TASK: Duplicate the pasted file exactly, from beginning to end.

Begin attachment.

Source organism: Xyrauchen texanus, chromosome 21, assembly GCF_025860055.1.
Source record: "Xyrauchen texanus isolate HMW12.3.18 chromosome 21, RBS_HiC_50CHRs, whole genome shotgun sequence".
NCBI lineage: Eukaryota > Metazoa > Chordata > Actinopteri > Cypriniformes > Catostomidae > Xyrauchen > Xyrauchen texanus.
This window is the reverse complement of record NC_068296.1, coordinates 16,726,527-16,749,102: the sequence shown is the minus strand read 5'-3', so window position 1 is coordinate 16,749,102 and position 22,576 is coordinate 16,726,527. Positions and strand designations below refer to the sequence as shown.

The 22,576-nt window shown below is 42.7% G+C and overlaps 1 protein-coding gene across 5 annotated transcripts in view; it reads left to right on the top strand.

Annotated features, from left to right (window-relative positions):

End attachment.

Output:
Source organism: Xyrauchen texanus, chromosome 21, assembly GCF_025860055.1.
Source record: "Xyrauchen texanus isolate HMW12.3.18 chromosome 21, RBS_HiC_50CHRs, whole genome shotgun sequence".
NCBI lineage: Eukaryota > Metazoa > Chordata > Actinopteri > Cypriniformes > Catostomidae > Xyrauchen > Xyrauchen texanus.
This window is the reverse complement of record NC_068296.1, coordinates 16,726,527-16,749,102: the sequence shown is the minus strand read 5'-3', so window position 1 is coordinate 16,749,102 and position 22,576 is coordinate 16,726,527. Positions and strand designations below refer to the sequence as shown.

The 22,576-nt window shown below is 42.7% G+C and overlaps 1 protein-coding gene across 5 annotated transcripts in view; it reads left to right on the top strand.

Annotated features, from left to right (window-relative positions):